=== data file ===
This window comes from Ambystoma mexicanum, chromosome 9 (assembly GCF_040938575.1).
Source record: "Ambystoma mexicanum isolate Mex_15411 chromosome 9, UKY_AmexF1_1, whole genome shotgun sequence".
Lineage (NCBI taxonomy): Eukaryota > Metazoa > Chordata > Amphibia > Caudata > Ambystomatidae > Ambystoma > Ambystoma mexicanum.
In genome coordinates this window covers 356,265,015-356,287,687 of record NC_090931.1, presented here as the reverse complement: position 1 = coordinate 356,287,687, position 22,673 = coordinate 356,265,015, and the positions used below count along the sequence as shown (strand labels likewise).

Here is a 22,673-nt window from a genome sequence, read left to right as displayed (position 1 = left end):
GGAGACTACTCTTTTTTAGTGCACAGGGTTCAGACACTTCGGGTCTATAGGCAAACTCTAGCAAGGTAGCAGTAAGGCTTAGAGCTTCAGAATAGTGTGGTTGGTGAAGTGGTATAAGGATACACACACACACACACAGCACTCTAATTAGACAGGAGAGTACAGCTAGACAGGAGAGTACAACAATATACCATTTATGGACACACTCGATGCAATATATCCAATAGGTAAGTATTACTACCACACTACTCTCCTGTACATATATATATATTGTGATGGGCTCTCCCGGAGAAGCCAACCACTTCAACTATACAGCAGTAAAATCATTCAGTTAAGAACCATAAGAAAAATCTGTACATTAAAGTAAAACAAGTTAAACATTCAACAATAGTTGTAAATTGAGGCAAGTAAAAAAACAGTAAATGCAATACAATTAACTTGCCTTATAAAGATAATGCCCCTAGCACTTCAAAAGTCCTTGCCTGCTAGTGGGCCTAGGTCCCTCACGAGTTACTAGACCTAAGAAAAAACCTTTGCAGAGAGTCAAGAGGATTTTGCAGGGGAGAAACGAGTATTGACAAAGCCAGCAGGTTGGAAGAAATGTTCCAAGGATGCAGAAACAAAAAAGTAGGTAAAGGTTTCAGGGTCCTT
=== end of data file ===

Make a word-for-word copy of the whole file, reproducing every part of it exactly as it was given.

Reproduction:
This window comes from Ambystoma mexicanum, chromosome 9 (assembly GCF_040938575.1).
Source record: "Ambystoma mexicanum isolate Mex_15411 chromosome 9, UKY_AmexF1_1, whole genome shotgun sequence".
Lineage (NCBI taxonomy): Eukaryota > Metazoa > Chordata > Amphibia > Caudata > Ambystomatidae > Ambystoma > Ambystoma mexicanum.
In genome coordinates this window covers 356,265,015-356,287,687 of record NC_090931.1, presented here as the reverse complement: position 1 = coordinate 356,287,687, position 22,673 = coordinate 356,265,015, and the positions used below count along the sequence as shown (strand labels likewise).

Here is a 22,673-nt window from a genome sequence, read left to right as displayed (position 1 = left end):
GGAGACTACTCTTTTTTAGTGCACAGGGTTCAGACACTTCGGGTCTATAGGCAAACTCTAGCAAGGTAGCAGTAAGGCTTAGAGCTTCAGAATAGTGTGGTTGGTGAAGTGGTATAAGGATACACACACACACACACAGCACTCTAATTAGACAGGAGAGTACAGCTAGACAGGAGAGTACAACAATATACCATTTATGGACACACTCGATGCAATATATCCAATAGGTAAGTATTACTACCACACTACTCTCCTGTACATATATATATATTGTGATGGGCTCTCCCGGAGAAGCCAACCACTTCAACTATACAGCAGTAAAATCATTCAGTTAAGAACCATAAGAAAAATCTGTACATTAAAGTAAAACAAGTTAAACATTCAACAATAGTTGTAAATTGAGGCAAGTAAAAAAACAGTAAATGCAATACAATTAACTTGCCTTATAAAGATAATGCCCCTAGCACTTCAAAAGTCCTTGCCTGCTAGTGGGCCTAGGTCCCTCACGAGTTACTAGACCTAAGAAAAAACCTTTGCAGAGAGTCAAGAGGATTTTGCAGGGGAGAAACGAGTATTGACAAAGCCAGCAGGTTGGAAGAAATGTTCCAAGGATGCAGAAACAAAAAAGTAGGTAAAGGTTTCAGGGTCCTT